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Meteorites Land At Leeds School
Pupils L-R: Joseph Fletcher, Harry Dewhirst & Amy Rivers
Pupils at Fulneck School have enjoyed a series of interactive astronomy lessons which were truly out of this world.

Students at the independent school in Pudsey were given the once-in-a-lifetime opportunity to handle priceless samples of moon rocks and meteorites as they learnt more about the Universe around them with the help of astronomy researchers from the University of Leeds.

The irreplaceable items were loaned to Fulneck by the UK’s Science and Technology Facilities Council (STFC) which provides educational packs in a bid to inspire young people to get involved in science and complement classroom studies. The packs include a 1.2 billion-year-old piece of Mars rock and a 4.3 billion-year-old nickel meteorite.

The lunar samples were collected in the 1960’s and early 1970’s during some of NASA’S first manned space missions to the Moon during which over 380kg of material was brought back to earth.

Dr Caroline Neuberg, Head of Science at Fulneck School, said:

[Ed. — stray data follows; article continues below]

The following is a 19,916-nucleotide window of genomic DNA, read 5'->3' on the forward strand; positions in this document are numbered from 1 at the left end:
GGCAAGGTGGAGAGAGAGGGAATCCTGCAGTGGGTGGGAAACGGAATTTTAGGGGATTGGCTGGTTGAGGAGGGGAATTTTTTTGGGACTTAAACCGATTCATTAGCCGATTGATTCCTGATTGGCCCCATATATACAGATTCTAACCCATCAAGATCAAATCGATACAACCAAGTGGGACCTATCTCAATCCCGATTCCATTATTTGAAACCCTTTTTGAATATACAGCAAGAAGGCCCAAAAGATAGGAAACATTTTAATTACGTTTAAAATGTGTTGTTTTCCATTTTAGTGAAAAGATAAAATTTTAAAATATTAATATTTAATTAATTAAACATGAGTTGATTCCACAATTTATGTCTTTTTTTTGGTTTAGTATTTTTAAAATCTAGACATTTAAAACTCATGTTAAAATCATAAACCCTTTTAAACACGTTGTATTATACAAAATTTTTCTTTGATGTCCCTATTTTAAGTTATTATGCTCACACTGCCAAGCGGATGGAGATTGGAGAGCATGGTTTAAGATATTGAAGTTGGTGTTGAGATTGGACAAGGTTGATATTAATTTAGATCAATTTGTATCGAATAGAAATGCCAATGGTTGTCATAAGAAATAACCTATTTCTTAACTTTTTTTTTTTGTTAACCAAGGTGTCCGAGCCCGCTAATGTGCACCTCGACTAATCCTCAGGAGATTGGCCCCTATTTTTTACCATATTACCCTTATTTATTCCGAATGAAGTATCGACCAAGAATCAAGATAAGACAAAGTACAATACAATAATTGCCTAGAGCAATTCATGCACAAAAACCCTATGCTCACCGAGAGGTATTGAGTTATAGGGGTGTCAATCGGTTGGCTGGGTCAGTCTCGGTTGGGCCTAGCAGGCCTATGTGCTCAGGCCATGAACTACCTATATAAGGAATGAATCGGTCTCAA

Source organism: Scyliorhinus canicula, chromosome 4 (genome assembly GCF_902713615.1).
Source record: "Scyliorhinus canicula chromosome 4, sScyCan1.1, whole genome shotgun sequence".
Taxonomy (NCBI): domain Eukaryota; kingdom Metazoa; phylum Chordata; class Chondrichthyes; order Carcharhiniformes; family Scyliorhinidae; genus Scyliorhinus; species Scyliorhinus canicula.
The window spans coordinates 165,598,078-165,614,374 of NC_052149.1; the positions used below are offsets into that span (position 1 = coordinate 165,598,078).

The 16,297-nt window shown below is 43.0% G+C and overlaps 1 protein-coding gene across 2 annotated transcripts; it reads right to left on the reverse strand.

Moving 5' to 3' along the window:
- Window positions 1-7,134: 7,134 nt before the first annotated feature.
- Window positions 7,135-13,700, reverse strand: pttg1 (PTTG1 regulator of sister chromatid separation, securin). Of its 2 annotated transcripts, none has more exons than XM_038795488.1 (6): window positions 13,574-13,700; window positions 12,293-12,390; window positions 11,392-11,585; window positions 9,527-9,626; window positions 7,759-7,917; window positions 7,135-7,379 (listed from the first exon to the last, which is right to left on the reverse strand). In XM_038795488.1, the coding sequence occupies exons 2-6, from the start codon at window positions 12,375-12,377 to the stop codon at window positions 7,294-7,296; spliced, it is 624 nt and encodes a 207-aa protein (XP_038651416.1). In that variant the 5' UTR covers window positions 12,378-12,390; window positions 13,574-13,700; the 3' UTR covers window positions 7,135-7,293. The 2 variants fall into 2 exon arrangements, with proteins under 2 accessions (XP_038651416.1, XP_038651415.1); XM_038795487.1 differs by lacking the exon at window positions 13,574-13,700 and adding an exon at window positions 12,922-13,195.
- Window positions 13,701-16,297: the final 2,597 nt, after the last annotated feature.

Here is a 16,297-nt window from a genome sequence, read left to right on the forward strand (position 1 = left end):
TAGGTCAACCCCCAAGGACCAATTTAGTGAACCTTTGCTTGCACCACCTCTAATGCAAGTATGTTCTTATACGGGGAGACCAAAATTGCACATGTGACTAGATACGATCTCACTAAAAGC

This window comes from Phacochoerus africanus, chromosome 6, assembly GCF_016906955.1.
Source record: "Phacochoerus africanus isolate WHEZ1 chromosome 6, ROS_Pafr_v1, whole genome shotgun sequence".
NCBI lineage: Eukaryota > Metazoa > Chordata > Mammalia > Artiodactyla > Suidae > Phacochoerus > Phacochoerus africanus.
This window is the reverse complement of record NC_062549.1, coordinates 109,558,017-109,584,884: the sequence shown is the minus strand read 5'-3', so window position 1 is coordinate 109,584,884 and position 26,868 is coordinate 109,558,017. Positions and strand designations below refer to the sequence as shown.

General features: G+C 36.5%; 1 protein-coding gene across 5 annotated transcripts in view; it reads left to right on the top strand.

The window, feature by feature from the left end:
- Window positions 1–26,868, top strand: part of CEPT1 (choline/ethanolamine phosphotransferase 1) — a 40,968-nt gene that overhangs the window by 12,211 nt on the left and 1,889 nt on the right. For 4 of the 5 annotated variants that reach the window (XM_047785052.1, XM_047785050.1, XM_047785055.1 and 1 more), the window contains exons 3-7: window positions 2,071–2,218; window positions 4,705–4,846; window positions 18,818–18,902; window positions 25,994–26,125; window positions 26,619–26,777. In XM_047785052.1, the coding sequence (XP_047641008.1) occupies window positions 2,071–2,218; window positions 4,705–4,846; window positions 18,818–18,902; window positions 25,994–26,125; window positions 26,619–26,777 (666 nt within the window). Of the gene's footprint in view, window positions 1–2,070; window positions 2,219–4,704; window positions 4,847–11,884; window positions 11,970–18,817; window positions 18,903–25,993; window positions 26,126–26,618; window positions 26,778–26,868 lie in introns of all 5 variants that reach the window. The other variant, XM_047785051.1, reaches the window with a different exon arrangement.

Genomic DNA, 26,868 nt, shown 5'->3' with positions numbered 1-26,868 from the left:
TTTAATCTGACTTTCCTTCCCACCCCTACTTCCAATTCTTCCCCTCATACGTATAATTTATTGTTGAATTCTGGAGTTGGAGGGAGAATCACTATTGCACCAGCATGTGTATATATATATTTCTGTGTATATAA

“Thanks to our friends at STFC pupils have had the chance to see and even touch these important fragments of science history.

“My sincere hope is that this amazing experience will encourage students to become the next generation of astronomers.”

STFC’s Executive Chair, Professor Mark Thomson, added:
“We are thrilled to be able to offer this unique opportunity to young people.

“Samples like these are vital in teaching us more about our solar system, allowing us to confront theory with fact.”

During the current academic year Fulneck has hosted a series of interactive science workshops for school children across the local area in its role as a partner school of The Ogden Trust.

Topics covered have included a crime scene investigation using a variety of forensic science techniques, and an exploration into the science behind school dinners.

Meteorites Land At Leeds School, 25th June 2018, 13:59 PM